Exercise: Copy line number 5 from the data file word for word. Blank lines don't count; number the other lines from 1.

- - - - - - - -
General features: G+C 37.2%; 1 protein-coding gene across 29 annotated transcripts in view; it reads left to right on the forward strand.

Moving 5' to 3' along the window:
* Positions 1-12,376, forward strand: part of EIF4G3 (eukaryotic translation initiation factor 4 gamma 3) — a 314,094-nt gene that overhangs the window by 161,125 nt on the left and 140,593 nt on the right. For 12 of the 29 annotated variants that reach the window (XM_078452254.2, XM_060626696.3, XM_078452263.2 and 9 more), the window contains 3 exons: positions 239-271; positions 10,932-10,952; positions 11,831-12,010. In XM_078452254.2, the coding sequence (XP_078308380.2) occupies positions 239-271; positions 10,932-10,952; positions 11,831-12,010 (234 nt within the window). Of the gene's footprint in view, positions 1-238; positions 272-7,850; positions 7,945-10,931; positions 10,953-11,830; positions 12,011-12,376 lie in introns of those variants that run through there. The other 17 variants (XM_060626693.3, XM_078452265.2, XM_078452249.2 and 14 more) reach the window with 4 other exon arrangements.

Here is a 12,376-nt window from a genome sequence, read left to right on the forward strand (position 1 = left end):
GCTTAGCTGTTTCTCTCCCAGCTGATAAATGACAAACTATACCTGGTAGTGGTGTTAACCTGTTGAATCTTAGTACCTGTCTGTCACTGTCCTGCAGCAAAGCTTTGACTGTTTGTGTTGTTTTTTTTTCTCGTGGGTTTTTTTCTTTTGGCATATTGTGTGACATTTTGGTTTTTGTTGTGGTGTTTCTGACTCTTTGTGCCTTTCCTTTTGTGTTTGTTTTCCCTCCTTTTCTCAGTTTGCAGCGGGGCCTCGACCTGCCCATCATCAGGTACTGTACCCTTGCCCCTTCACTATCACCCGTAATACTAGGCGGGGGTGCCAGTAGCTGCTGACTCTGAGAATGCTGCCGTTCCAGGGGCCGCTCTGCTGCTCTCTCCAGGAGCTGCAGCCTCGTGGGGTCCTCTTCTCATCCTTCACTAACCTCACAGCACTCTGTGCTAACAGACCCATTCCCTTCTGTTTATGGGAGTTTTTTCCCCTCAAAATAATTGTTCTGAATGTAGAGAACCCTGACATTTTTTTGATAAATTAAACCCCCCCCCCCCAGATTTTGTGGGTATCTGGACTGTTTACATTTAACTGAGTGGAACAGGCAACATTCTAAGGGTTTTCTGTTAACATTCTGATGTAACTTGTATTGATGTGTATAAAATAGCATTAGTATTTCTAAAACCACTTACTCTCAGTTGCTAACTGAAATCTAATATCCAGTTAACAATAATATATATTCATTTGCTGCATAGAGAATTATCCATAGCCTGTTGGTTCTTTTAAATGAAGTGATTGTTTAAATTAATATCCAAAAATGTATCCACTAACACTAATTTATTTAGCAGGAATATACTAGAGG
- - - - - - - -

GCTTAGCTGTTTCTCTCCCAGCTGATAAATGACAAACTATACCTGGTAGTGGTGTTAACCTGTTGAATCTTAGTACCTGTCTGTCACTGTCCTGCAGCAAAGCTTTGACTGTTTGTGTTGTTTTTTTTTCTCGTGGGTTTTTTTCTTTTGGCATATTGTGTGACATTTTGGTTTTTGTTGTGGTGTTTCTGACTCTTTGTGCCTTTCCTTTTGTGTTTGTTTTCCCTCCTTTTCTCAGTTTGCAGCGGGGCCTCGACCTGCCCATCATCAGGTACTGTACCCTTGCCCCTTCACTATCACCCGTAATACTAGGCGGGGGTGCCAGTAGCTGCTGACTCTGAGAATGCTGCCGTTCCAGGGGCCGCTCTGCTGCTCTCTCCAGGAGCTGCAGCCTCGTGGGGTCCTCTTCTCATCCTTCACTAACCTCACAGCACTCTGTGCTAACAGACCCATTCCCTTCTGTTTATGGGAGTTTTTTCCCCTCAAAATAATTGTTCTGAATGTAGAGAACCCTGACATTTTTTTGATAAATTAAACCCCCCCCCCCCAGATTTTGTGGGTATCTGGACTGTTTACATTTAACTGAGTGGAACAGGCAACATTCTAAGGGTTTTCTGTTAACATTCTGATGTAACTTGTATTGATGTGTATAAAATAGCATTAGTATTTCTAAAACCACTTACTCTCAGTTGCTAACTGAAATCTAATATCCAGTTAACAATAATATATATTCATTTGCTGCATAGAGAATTATCCATAGCCTGTTGGTTCTTTTAAATGAAGTGATTGTTTAAATTAATATCCAAAAATGTATCCACTAACACTAATTTATTTAGCAGGAATATACTAGAGG